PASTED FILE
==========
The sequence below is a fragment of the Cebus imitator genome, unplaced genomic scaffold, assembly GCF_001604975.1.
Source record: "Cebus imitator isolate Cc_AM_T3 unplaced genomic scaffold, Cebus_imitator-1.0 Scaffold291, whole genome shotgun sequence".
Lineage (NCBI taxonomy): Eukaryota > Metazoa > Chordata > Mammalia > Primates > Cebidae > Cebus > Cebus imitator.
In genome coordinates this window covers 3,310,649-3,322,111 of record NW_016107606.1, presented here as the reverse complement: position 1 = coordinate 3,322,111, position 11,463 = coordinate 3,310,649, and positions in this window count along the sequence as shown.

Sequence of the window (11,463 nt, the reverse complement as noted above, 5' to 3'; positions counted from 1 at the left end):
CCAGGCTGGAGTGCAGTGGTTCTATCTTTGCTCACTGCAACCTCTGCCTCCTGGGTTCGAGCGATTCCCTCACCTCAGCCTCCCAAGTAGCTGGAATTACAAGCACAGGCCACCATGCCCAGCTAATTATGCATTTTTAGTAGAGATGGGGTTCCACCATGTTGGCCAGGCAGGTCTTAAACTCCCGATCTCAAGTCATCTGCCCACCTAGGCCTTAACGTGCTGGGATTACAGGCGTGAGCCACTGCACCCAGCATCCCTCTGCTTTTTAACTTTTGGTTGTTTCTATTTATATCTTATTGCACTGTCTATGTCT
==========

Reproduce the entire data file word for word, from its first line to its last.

The sequence below is a fragment of the Cebus imitator genome, unplaced genomic scaffold, assembly GCF_001604975.1.
Source record: "Cebus imitator isolate Cc_AM_T3 unplaced genomic scaffold, Cebus_imitator-1.0 Scaffold291, whole genome shotgun sequence".
Lineage (NCBI taxonomy): Eukaryota > Metazoa > Chordata > Mammalia > Primates > Cebidae > Cebus > Cebus imitator.
In genome coordinates this window covers 3,310,649-3,322,111 of record NW_016107606.1, presented here as the reverse complement: position 1 = coordinate 3,322,111, position 11,463 = coordinate 3,310,649, and positions in this window count along the sequence as shown.

Sequence of the window (11,463 nt, the reverse complement as noted above, 5' to 3'; positions counted from 1 at the left end):
CCAGGCTGGAGTGCAGTGGTTCTATCTTTGCTCACTGCAACCTCTGCCTCCTGGGTTCGAGCGATTCCCTCACCTCAGCCTCCCAAGTAGCTGGAATTACAAGCACAGGCCACCATGCCCAGCTAATTATGCATTTTTAGTAGAGATGGGGTTCCACCATGTTGGCCAGGCAGGTCTTAAACTCCCGATCTCAAGTCATCTGCCCACCTAGGCCTTAACGTGCTGGGATTACAGGCGTGAGCCACTGCACCCAGCATCCCTCTGCTTTTTAACTTTTGGTTGTTTCTATTTATATCTTATTGCACTGTCTATGTCT